Sustained risk of recurrent thromboembolic events in patients with patent foramen ovale and paradoxical embolism: long-term follow-up over more than 15 years
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Patients with patent foramen ovale (PFO) and cryptogenic stroke are at risk of recurrence. Therapeutic regimens range from no treatment to anticoagulation treatment to surgical or interventional closure. However, long-term follow-up is only available for up to 4 years.
Among ~5,000 transesophageal echocardiographies in stroke/TIA-patients between 1988 and 1997, a PFO was found and considered a possible mediator for the neurological event in 97 patients. In these patients, the PFO was judged to be responsible for the neurological event. Patients with cardiac or other reasons for embolism were excluded. The therapy for stroke was chosen by the attending physician. Follow-up information was obtained through telephone interviews.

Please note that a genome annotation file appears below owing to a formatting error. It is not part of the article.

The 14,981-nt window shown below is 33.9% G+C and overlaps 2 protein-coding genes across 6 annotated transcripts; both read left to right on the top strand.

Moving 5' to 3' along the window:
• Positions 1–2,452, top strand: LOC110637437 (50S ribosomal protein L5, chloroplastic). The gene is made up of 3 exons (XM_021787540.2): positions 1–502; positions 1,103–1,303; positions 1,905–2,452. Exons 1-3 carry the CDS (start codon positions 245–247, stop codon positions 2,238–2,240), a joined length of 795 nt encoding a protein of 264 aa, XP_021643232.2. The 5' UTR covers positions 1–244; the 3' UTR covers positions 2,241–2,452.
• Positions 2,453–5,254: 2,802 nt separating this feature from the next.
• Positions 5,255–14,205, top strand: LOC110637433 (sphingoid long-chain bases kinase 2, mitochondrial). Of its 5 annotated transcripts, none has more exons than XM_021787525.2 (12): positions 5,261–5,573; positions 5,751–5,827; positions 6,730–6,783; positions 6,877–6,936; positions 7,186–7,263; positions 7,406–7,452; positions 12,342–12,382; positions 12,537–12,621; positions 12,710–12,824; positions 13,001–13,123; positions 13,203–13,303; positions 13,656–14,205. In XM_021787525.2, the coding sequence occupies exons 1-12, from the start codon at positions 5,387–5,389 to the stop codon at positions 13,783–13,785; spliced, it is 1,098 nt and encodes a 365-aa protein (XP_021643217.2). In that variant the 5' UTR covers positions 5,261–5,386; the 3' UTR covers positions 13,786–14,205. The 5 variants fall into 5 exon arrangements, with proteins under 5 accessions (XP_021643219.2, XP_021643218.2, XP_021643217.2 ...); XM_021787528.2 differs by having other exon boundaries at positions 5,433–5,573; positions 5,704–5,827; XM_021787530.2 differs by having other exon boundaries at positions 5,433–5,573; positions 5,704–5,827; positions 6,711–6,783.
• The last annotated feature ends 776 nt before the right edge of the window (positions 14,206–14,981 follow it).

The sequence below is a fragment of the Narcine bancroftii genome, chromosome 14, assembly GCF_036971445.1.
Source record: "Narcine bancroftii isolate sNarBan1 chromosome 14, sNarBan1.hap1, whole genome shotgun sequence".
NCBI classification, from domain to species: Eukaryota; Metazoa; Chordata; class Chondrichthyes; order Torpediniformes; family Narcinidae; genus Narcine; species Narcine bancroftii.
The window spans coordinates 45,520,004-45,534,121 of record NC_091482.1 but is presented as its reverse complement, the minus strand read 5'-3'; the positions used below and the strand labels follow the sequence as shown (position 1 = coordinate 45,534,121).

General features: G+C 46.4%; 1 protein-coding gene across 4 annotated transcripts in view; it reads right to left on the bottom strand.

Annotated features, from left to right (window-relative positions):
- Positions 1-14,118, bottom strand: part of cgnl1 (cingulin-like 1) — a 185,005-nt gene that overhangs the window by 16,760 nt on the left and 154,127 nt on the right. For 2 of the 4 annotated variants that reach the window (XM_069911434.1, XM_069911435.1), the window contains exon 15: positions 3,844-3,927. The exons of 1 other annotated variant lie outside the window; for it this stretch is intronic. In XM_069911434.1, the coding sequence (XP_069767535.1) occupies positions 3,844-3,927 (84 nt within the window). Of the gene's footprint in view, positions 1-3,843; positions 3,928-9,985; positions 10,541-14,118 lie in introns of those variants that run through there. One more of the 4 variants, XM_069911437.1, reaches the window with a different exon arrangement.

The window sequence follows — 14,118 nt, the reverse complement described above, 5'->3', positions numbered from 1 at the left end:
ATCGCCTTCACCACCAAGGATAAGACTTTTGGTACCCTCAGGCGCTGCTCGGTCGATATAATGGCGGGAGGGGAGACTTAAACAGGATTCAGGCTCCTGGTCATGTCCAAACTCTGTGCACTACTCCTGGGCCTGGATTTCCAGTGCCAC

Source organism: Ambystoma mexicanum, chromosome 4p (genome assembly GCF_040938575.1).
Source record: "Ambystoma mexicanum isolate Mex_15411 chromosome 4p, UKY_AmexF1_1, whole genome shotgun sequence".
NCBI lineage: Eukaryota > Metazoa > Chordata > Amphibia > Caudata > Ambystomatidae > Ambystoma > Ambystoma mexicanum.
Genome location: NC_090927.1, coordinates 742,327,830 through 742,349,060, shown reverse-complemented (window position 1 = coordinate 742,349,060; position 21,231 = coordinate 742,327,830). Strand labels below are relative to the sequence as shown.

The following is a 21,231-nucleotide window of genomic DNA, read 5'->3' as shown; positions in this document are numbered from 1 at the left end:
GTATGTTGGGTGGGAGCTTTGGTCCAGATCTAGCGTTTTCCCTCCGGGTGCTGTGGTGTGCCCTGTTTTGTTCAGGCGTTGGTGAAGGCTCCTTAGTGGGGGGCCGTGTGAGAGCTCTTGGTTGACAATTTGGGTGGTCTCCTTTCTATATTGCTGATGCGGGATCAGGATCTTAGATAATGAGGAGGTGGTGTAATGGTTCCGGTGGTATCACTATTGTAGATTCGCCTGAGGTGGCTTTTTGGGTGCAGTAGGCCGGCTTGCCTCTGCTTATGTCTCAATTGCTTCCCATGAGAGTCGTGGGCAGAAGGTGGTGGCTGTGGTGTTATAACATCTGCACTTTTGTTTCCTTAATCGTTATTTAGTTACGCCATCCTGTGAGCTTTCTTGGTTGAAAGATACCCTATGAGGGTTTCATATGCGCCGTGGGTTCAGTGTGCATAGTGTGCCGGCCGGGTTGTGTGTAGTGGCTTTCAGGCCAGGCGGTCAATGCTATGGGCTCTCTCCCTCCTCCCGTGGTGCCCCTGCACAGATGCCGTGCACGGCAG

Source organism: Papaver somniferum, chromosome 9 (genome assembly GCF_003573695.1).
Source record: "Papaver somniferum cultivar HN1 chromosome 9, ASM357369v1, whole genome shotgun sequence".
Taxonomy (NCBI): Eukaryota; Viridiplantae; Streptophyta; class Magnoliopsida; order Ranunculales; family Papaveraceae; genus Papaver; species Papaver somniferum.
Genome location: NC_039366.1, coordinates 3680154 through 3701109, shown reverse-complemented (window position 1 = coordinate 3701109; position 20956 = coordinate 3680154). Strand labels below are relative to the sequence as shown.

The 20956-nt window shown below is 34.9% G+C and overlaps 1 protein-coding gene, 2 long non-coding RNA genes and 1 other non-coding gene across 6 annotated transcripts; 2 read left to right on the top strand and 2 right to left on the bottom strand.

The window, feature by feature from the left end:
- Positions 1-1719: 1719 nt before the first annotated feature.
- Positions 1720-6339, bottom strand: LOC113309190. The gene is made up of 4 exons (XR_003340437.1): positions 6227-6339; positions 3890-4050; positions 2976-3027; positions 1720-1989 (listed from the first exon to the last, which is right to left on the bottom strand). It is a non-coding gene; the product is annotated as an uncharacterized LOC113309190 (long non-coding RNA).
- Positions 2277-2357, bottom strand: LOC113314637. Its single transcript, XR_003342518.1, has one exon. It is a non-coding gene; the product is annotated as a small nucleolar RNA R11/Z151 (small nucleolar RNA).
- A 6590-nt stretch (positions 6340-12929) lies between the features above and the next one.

Follow-up was available for 86 patients (89%) with a mean period of 15.4 years (range, 11.2–25.9 years). Thirteen patients (15%) suffered from recurrent ischemic events (7 TIAs, 5 strokes, 1 peripheral embolism) after a mean period of 4.9 years. Four patients died, not associated with recurrent thromboembolism. The risk of recurrence was increased over the entire length of the mean follow-up period. The occurrence of recurrent events was not associated with differences in baseline data, the presence of ASA, PFO size or the chosen treatment.
In patients with paradoxical embolism, recurrent ischemic events are frequent despite medical therapy. These events are not limited to the early years after the index event; this long-term follow-up revealed a risk of occurrence over the entire follow-up. These patients have a sustained risk of recurrence, requiring lifetime protection, which should be considered in tailoring individual therapeutic strategies.
KeywordsPatent foramen ovale Stroke Paradoxical embolism Follow-up Prognosis
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